Wednesday, July 27, 2005

A Brief History of DVD Copying (Part 2)

The last few months of 1999 and the following year saw a flurry of litigation around the DeCSS source code. In December, seventy-one individuals were sued for distributing the DeCSS source code, citing the new American DMCA law. Strangely enough a large majority of those distributing the code were not American, with the code being hosted on foreign servers. Indeed the lawsuits and threats were merely meant to intimidate people to remove the code regardless of its legality. The opposite happened as the Internet community rallied to spread the source code as quickly as possible.

Figure 1: DeCSS code printed on a t-shirt

The motion picture industry fought back. Most famously they were able to convince Norwegian police to raid the home of 16-year-old Jon Johansen, who was part of the original team that created DeCSS. He and his father were accused of copyright infringement, a charge that carries fines and prison terms of up to two years. Norwegian state prosecutor Inger Marie Sunde was quoted as saying:

"It is a huge problem for those who produce copyrighted material to protect their interests when it is distributed over the Internet. At the same time we want to crack down on the hero worship of the hackers. Even though the accused is only 16 years old, he seems to be aware of what he has done."

In America lawsuits, and threats of lawsuits, persisted. The hacker magazine 2600 was taken to court for publishing the DeCSS source code on its web site*. After the judge issued a preliminary injunction against posting the code, the publisher of 2600 quickly took down the code and replaced it with hundreds of links to other web sites where DeCSS could be obtained. Never shying away from a fight, the motion picture industry sued again, this time for simply linking to the code.

The DeCSS court cases would become the first to define rights in a digital age. Was computer source code not a form of freedom of speech? Could the act of posting a link to a web site be illegal? How far could a country's laws extend? And most importantly, would lawsuits stunt the fast paced growth of the Internet?

The Brief History of DVD Copying (Part 3) is now available...

* Ironically the lawsuit's court documents, which were publicly distributed, included the source code as well. This mishap was quickly corrected a few days later.

Monday, July 25, 2005

A Brief History of DVD Copying (Part 1)

The source code for a program called DeCSS was anonymously posted to the Internet in late October 1999. While it was a very small program, and totally unusable in the form it was presented, it did spell out the trade secret used to encrypt data on movie DVDs. This algorithm supposedly had been obtained by "reverse-engineering" a popular PC DVD player. The purpose of the DeCSS program was to remove the encryption on a DVD so that it could be watched using a free player on the Linux operating system*. At the time no such player existed because the association that controlled the secret DVD decryption algorithm (the DVD CCA) would only license it to companies that paid thousands of dollars a year for a licence -- and the authors of the Linux DVD player not only didn't want to pay, they wanted to publish the source code for the algorithm for everyone to see. This didn't bode well with the industry.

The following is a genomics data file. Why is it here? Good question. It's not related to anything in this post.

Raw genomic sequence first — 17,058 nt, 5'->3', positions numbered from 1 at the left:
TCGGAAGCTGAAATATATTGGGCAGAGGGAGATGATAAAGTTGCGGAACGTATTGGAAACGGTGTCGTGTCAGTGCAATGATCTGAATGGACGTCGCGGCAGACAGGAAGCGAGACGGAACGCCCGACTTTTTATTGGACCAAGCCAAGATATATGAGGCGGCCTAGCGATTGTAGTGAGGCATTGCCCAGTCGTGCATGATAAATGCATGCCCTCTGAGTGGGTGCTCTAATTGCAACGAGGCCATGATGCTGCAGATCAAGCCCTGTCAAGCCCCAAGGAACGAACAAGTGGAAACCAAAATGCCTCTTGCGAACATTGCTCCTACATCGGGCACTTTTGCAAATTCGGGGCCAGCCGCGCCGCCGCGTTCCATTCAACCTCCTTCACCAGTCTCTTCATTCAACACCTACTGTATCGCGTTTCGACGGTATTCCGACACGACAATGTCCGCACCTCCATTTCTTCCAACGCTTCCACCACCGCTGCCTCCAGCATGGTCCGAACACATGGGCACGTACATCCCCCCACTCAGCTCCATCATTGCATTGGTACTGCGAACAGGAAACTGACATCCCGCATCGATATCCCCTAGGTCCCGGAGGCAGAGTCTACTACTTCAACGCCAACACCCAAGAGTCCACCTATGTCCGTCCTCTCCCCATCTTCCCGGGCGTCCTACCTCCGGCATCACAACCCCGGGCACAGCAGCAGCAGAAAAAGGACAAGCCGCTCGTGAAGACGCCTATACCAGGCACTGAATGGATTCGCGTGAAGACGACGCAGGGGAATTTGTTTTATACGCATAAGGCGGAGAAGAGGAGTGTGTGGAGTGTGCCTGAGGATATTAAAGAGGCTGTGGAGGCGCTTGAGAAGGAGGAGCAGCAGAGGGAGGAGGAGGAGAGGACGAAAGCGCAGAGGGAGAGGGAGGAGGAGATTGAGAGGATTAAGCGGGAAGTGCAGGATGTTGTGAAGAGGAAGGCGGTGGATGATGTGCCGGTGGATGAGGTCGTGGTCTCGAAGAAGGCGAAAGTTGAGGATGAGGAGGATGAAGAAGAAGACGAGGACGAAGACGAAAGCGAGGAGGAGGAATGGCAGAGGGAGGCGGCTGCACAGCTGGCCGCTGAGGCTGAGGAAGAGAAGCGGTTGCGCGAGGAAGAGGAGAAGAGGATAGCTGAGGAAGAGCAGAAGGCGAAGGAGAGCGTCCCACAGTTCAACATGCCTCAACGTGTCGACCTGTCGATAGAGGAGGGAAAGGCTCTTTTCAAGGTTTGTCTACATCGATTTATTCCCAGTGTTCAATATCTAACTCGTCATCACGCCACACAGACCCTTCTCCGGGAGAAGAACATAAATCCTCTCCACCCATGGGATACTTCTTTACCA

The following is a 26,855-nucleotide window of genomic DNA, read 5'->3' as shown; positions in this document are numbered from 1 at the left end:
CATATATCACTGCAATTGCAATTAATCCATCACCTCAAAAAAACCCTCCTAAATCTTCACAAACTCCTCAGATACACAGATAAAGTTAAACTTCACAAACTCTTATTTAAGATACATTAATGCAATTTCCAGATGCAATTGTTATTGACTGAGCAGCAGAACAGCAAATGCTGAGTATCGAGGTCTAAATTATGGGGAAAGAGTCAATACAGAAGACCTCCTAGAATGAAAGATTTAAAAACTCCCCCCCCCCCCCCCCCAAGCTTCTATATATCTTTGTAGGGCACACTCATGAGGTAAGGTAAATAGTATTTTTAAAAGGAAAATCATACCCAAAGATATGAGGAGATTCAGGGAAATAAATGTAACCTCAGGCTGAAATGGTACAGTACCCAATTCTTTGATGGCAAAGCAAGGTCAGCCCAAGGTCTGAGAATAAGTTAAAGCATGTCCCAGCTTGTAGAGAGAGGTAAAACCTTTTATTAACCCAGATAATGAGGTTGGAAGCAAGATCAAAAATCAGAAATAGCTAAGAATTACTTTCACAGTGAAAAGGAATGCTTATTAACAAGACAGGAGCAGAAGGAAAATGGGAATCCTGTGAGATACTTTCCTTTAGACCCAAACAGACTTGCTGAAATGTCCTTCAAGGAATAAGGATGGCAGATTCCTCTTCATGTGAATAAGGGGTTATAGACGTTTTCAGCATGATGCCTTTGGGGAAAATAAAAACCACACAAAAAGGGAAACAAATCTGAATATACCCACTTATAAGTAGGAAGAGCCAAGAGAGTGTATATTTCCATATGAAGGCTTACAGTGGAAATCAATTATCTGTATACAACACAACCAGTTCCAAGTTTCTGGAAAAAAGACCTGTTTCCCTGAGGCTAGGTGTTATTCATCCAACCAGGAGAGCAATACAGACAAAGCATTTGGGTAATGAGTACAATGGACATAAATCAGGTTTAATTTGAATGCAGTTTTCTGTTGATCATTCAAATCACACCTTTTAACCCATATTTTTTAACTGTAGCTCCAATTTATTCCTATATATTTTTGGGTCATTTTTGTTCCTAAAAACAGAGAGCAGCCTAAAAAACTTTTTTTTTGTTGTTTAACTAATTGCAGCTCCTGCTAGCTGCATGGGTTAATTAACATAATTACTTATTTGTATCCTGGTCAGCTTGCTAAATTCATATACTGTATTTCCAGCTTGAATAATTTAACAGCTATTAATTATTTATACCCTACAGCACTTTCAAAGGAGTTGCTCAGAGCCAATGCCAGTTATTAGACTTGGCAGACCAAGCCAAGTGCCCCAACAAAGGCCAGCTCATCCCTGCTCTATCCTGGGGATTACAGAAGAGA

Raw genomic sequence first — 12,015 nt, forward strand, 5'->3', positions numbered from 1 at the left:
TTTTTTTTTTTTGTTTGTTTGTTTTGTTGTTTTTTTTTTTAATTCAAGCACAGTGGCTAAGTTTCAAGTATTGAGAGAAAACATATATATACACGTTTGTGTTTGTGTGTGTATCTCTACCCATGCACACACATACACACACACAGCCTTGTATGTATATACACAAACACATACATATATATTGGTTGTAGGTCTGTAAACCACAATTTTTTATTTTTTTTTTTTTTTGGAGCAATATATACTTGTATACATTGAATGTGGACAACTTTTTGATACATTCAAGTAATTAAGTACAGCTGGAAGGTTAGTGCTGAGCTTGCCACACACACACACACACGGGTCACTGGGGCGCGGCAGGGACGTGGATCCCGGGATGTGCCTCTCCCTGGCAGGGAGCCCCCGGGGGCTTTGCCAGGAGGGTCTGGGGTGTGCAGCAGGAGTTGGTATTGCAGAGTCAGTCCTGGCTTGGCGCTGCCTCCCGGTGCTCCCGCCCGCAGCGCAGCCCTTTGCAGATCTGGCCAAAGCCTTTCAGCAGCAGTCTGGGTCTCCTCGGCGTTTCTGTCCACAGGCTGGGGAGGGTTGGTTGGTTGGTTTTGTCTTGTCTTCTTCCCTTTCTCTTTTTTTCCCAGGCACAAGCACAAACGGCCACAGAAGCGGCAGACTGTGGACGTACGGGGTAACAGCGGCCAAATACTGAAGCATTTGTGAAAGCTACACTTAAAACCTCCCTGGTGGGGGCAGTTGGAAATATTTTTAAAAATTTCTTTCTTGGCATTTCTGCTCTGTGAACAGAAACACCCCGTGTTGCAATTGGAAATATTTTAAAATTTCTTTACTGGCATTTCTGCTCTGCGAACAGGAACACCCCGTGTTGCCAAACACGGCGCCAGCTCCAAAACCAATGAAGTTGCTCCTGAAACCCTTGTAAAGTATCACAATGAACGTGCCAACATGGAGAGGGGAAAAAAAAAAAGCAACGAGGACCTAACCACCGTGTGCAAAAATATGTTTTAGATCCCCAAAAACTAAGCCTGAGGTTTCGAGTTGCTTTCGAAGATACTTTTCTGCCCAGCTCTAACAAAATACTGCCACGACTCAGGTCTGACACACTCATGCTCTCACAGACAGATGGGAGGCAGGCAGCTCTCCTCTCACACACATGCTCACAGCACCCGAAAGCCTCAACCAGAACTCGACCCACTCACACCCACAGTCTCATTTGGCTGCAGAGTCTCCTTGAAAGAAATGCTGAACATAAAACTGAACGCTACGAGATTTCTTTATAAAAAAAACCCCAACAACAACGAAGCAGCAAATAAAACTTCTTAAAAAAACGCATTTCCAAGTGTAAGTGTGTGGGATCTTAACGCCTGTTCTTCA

Figure 1: Part of the DeCSS source code

Both the DVD Copy Control Association and the Motion Picture Association (MPAA) tried to stop the spread of the DeCSS source code in the weeks following its release. First they claimed the algorithm was a trade secret. After receiving little success with this argument they changed gears and said the code was a violation of a new American law called the Digital Millennium Copyright Act (DMCA). This act made it illegal to create something which circumvents an access control device, in the case of DVDs, the movie's encryption. As the DMCA was very new, the DVD DeCSS lawsuits would be the first of many to challenge this seemingly unbalanced law. The most famous of the lawsuits made a celebrity of a 16 year old Norwegian named boy named Jon Johansen, who has became synonymous with DeCSS.

The Brief History of DVD Copying (Part 2) is now available...

* It should be pointed out as soon as possible that the encryption used on DVD movies does not prevent them from being copied. Think of it this way.. If I wrote this entire posting in Latin, then you could, even though you don't understand Latin, copy it to your own web site. What you couldn't do however is understand it. So while you can copy an encrypted DVD movie, you wouldn't be able to play it without using a licensed DVD player which could decrypt the movie (translate the Latin back to English in our analogy). The DVD CCA simply didn't like the idea that anyone would be able to create their DVD player (especially one that would bypass region codes, allow you to fast forward through warnings, etc.).